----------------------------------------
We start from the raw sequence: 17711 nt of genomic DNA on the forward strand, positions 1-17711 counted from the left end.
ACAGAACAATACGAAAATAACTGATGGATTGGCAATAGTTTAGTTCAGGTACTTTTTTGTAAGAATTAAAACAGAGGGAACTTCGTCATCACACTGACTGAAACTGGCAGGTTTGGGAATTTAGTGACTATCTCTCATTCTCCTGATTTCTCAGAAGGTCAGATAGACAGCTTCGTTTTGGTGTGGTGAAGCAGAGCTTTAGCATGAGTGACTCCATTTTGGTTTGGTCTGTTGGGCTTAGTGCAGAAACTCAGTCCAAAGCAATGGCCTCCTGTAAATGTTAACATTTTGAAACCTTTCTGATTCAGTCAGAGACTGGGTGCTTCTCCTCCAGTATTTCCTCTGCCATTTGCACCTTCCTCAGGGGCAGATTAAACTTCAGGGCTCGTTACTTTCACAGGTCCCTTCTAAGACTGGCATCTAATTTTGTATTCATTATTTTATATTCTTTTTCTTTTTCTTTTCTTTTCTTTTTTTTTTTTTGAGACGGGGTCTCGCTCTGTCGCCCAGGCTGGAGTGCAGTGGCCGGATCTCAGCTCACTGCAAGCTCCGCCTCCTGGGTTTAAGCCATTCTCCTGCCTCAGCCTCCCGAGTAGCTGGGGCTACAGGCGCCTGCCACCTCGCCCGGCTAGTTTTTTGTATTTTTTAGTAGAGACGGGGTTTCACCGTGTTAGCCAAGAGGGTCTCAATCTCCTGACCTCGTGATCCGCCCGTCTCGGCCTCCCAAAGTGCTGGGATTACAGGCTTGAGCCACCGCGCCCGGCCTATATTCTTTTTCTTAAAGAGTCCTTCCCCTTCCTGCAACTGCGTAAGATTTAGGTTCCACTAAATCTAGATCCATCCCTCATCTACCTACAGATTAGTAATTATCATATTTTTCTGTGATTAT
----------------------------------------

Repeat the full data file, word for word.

We start from the raw sequence: 17711 nt of genomic DNA on the forward strand, positions 1-17711 counted from the left end.
ACAGAACAATACGAAAATAACTGATGGATTGGCAATAGTTTAGTTCAGGTACTTTTTTGTAAGAATTAAAACAGAGGGAACTTCGTCATCACACTGACTGAAACTGGCAGGTTTGGGAATTTAGTGACTATCTCTCATTCTCCTGATTTCTCAGAAGGTCAGATAGACAGCTTCGTTTTGGTGTGGTGAAGCAGAGCTTTAGCATGAGTGACTCCATTTTGGTTTGGTCTGTTGGGCTTAGTGCAGAAACTCAGTCCAAAGCAATGGCCTCCTGTAAATGTTAACATTTTGAAACCTTTCTGATTCAGTCAGAGACTGGGTGCTTCTCCTCCAGTATTTCCTCTGCCATTTGCACCTTCCTCAGGGGCAGATTAAACTTCAGGGCTCGTTACTTTCACAGGTCCCTTCTAAGACTGGCATCTAATTTTGTATTCATTATTTTATATTCTTTTTCTTTTTCTTTTCTTTTCTTTTTTTTTTTTTGAGACGGGGTCTCGCTCTGTCGCCCAGGCTGGAGTGCAGTGGCCGGATCTCAGCTCACTGCAAGCTCCGCCTCCTGGGTTTAAGCCATTCTCCTGCCTCAGCCTCCCGAGTAGCTGGGGCTACAGGCGCCTGCCACCTCGCCCGGCTAGTTTTTTGTATTTTTTAGTAGAGACGGGGTTTCACCGTGTTAGCCAAGAGGGTCTCAATCTCCTGACCTCGTGATCCGCCCGTCTCGGCCTCCCAAAGTGCTGGGATTACAGGCTTGAGCCACCGCGCCCGGCCTATATTCTTTTTCTTAAAGAGTCCTTCCCCTTCCTGCAACTGCGTAAGATTTAGGTTCCACTAAATCTAGATCCATCCCTCATCTACCTACAGATTAGTAATTATCATATTTTTCTGTGATTAT